This sermon was preached at Saint Oswald’s Parkside by the Revd Canon Bill Goodes on Sunday, 3 October, 2021. (Pentecost 19B)

Job 1:1, 2:1 – 10
Psalm 26
Hebrews 1:1 – 4, 2:5 – 12
Mark 10:2 – 16
Click here to view the readings in full at the Vanderbilt Common Lectionary

“Is it lawful for a man to divorce his wife?”  Mark 10:2

On Thursday last week, I asked those worshipping with me to pray for me as I prepared to preach on last Sunday’s rather tricky readings.   I realised this week, that I should have banked those prayers to help me deal with this week’s!

Both Old and New Testament readings begin series of selections from new books — today’s selection from Job sets the scene for the arguments that follow, so I will simply ask you to remember this introduction for when we get into the meat of the book — it will help you make some sense of our readings over the next few weeks.

The beginning of the letter to the Hebrews sets out some important understandings of the person of Jesus:  God has spoken through him, he is the reflection of God’s glory, and God’s agent in creation.   Jesus, wonderfully superior to all other spiritual beings, has acted in a representative way in leading humanity through death, and in being made perfect through suffering.   We’ll find these themes developed further over these next weeks.

Then we have reached the next stage in our pilgrimage through Mark’s gospel, and here we have two themes:  marriage and care for children.   It is from our consideration of this gospel that our theme “Changing world, changing Church” came to us.   [I confess that we were tempted, briefly, to leave out the first section in view of the difficulties with which it bristles!]

Chris and I were leaving the Cathedral after Evensong last Sunday, holding hands as is our custom, when someone saw us and remarked how lovely it was to see — and I thought he said, “so late in the day” but it might have been something like “after so long!”   My experience of nearly 60 years of marriage to the same person of course colours what I say as I reflect on this Gospel reading and our theme.   I feel a bit as though I am to be asked by one of those annoying customer service surveys, “How likely are you to recommend this…”   Now 60 years is only a small part of the 2000 years between the writings we read today and our present-day experience, but I would like to share some of my history with you as together we wrestle with what the word of God is for us today, spoken through this particular reading.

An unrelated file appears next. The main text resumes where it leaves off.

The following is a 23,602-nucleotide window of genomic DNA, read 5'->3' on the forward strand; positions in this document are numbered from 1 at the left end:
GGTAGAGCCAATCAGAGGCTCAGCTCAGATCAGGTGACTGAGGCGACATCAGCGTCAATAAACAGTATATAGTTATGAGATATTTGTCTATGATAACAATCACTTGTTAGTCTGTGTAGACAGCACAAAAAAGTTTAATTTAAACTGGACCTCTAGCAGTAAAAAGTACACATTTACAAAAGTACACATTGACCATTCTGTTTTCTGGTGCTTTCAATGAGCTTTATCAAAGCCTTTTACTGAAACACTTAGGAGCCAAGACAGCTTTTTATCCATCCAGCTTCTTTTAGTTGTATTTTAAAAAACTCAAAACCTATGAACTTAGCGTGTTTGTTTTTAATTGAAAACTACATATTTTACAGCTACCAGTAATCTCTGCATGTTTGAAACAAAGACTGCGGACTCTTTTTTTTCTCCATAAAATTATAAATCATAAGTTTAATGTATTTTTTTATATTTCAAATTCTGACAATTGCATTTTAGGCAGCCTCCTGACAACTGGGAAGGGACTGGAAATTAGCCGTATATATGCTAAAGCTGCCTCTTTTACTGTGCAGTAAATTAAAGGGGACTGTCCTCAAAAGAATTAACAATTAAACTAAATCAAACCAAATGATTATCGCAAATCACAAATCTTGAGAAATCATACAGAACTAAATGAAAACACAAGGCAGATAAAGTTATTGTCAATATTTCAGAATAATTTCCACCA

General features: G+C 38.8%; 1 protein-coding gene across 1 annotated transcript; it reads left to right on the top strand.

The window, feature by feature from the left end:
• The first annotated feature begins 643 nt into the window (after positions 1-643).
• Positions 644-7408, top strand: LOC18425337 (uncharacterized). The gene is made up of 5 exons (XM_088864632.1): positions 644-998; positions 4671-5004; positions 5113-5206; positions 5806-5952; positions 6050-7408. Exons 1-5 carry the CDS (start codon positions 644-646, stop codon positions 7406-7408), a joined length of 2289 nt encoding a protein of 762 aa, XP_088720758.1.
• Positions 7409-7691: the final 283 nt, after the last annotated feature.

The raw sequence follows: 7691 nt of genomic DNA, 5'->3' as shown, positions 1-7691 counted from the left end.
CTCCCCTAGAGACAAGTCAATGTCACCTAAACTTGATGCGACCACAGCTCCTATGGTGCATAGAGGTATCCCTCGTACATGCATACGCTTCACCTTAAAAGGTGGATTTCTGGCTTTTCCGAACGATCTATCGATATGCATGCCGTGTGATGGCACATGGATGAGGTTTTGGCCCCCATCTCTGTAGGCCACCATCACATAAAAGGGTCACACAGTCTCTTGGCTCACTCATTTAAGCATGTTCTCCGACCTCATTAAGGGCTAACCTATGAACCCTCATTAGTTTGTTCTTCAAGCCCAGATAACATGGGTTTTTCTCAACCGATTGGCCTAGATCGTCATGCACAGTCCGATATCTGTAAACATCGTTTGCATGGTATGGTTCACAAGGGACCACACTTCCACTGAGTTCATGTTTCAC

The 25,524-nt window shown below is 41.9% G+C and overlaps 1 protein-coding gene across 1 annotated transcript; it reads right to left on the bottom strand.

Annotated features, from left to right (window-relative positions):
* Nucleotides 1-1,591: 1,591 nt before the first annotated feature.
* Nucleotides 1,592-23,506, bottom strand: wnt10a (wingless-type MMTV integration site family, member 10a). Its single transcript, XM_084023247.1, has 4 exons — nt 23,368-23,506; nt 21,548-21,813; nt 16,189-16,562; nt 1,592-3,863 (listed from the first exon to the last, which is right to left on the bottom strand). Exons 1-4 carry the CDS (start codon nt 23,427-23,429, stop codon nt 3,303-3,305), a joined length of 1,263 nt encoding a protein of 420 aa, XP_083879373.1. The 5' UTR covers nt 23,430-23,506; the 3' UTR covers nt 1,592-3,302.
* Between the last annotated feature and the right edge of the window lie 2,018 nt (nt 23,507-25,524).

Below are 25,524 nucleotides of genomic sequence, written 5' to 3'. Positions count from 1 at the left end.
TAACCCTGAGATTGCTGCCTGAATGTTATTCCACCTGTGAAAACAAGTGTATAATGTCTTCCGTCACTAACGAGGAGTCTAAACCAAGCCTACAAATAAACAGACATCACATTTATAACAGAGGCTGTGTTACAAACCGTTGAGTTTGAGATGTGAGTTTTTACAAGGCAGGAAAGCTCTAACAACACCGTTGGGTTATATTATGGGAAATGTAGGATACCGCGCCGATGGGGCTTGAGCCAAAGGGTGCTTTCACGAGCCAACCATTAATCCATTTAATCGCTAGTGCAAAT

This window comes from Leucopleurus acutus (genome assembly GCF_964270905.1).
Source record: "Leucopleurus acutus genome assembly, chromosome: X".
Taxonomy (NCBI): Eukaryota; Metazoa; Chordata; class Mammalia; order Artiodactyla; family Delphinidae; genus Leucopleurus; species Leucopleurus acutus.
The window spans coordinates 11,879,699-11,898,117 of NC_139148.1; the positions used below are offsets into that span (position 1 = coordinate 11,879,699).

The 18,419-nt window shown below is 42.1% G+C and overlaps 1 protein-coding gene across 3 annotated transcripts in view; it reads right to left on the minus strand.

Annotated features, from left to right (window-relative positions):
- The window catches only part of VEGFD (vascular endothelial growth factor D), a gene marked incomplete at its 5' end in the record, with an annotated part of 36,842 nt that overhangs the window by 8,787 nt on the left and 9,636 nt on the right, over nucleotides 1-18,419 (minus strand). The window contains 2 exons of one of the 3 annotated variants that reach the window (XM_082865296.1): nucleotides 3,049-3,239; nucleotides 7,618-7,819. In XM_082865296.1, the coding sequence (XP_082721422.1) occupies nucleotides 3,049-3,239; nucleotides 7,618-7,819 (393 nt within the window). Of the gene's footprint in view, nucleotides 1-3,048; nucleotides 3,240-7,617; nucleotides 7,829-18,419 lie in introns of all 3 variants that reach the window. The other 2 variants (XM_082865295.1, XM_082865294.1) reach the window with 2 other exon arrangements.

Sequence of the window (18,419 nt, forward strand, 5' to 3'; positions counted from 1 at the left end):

Our wedding service, back in 1962, and the counselling that went before it, stressed that marriage was something that we willed to do, as part of our responding to God’s call.   The emphasis was not on our emotional state (fiery though that may have been!) but on our decision to take one another in love “until parted by death”.   “Wilt thou…” we were asked, and each replied, “I will!”   Now at the time I understood quite clearly that divorce sometimes happened to end a marriage, but I knew also that our Church set its face firmly against the idea that divorce left a person free to marry someone else “according to God’s will”:  in fact marrying after divorce was the one offence for which people were excommunicated!   This was very painful for both the Church body and the parties involved, but it was seen to be the clear out-working of today’s gospel passage!

At the same time, everyone recognized that some people were homosexual, but not only was the physical expression of that nature illegal, it was not a subject talked about except perhaps in making fun of their behaviours, and a dark suspicion that people’s (particularly men’s) homosexuality predisposed them to abuse of children.

Now even then, the world was changing in its attitudes to sexual maters, but the church changed rather more slowly!